How do papyrologists communicate their findings?
After transcribing the papyrus, the papyrologist prepares the text for publication. A traditional papyrus publication (“edition”) contains a description of the physical characteristics of the papyrus, an introduction to the importance of the particular document, a transcription of the text, a translation into a modern language, and some explanatory notes on individual words or passages.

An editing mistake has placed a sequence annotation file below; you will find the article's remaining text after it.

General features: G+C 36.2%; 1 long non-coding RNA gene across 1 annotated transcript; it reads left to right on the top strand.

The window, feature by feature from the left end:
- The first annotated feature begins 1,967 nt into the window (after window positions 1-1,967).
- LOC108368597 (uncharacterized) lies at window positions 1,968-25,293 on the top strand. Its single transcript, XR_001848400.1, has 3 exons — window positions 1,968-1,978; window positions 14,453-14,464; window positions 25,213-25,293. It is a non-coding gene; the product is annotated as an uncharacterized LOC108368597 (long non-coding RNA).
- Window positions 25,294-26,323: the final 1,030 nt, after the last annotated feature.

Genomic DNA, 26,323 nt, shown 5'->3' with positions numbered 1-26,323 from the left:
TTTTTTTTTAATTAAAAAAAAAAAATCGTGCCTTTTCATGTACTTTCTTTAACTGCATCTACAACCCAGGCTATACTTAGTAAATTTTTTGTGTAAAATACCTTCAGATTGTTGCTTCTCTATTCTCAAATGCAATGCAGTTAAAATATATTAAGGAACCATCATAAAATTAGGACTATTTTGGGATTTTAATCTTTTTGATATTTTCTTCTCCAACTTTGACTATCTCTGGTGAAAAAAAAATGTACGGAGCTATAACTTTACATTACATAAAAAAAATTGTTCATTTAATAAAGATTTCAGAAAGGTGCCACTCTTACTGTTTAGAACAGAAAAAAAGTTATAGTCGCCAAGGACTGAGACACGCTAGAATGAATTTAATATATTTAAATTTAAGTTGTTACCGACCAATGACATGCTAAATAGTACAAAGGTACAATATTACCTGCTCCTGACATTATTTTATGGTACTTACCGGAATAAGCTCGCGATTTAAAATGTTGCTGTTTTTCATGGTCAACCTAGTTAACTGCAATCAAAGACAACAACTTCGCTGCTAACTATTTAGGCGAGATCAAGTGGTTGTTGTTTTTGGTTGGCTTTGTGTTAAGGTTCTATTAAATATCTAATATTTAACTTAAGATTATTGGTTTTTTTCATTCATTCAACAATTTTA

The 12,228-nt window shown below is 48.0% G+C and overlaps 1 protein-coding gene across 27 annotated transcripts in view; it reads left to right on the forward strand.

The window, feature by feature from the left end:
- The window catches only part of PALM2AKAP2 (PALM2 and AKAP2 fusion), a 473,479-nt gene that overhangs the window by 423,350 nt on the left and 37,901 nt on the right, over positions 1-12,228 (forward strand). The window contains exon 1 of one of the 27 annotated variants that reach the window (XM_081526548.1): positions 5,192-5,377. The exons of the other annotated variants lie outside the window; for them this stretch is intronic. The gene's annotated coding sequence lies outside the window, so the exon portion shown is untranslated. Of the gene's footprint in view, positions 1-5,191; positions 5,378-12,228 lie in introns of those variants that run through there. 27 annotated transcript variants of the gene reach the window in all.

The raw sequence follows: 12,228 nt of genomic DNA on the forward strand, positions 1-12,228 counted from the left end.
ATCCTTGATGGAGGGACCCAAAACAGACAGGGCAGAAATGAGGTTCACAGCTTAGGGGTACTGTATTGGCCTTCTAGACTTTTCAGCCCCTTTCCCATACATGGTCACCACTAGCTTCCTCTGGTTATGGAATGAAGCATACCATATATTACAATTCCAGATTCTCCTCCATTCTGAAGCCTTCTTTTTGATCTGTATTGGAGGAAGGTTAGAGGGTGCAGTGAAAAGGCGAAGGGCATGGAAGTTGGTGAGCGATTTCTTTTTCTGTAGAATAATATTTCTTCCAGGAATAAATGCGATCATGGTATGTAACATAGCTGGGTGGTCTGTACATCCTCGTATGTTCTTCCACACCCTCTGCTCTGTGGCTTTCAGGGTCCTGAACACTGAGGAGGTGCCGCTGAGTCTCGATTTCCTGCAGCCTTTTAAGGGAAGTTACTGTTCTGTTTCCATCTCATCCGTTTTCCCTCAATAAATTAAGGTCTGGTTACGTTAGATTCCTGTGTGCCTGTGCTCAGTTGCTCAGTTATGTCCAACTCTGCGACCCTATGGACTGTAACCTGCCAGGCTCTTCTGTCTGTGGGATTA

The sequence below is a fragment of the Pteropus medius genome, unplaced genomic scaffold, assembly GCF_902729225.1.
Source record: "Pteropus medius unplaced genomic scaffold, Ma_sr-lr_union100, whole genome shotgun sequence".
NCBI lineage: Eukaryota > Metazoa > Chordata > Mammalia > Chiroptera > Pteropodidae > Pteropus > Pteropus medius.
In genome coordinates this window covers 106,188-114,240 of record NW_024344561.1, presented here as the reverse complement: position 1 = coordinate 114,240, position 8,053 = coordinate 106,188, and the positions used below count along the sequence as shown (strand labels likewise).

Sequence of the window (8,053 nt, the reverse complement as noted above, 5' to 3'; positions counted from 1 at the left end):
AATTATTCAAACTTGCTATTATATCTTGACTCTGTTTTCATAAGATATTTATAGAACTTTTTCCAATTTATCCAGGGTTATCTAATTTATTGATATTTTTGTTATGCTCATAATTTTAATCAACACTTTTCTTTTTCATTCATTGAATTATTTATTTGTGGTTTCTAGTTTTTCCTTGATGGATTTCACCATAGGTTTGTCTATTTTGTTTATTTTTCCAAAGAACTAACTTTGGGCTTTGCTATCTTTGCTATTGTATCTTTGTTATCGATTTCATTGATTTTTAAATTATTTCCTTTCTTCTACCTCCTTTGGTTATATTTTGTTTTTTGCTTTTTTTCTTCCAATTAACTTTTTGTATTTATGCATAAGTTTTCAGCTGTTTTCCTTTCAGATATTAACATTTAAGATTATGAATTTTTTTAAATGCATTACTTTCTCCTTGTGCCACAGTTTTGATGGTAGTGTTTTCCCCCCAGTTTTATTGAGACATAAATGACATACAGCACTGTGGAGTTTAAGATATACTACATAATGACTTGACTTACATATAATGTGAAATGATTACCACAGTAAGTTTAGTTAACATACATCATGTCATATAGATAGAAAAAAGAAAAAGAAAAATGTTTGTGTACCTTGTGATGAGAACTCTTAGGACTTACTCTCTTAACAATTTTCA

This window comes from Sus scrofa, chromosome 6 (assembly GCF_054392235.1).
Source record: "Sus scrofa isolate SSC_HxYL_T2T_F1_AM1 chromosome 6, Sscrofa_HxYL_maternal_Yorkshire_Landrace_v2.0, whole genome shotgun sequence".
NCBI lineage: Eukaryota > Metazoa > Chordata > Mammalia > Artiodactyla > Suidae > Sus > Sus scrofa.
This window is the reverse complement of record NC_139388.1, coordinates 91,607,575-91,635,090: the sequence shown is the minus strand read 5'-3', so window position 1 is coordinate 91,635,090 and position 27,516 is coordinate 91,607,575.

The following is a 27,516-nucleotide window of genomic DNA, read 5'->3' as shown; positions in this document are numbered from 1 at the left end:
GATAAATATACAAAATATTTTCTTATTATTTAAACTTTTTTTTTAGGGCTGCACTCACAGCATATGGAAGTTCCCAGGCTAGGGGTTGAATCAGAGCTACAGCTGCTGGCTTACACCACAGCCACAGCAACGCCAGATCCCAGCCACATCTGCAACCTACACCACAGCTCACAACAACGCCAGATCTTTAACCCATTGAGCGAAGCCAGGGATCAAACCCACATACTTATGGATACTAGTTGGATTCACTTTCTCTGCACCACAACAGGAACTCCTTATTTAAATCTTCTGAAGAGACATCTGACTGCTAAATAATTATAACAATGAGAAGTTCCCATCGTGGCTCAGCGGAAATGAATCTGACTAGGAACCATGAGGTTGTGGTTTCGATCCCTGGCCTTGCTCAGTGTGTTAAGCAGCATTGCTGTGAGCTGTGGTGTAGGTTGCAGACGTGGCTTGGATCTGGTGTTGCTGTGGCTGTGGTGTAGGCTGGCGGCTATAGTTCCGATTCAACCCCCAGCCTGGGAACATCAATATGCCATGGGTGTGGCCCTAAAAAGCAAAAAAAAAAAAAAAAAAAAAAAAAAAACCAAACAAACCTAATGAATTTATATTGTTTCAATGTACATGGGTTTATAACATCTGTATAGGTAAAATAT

This papyrus contains a letter, of which the beginning has not survived. The unidentified sender writes he has just been appointed as a legionary, but is experiencing some difficulties with the appointment. Because the letter was found in Karanis, Egypt, it is likely that the addressee was an inhabitant of that town. The sender was probably stationed near Alexandria.
What do papyrologists do?
Are papyrologists ever done with a papyrus text?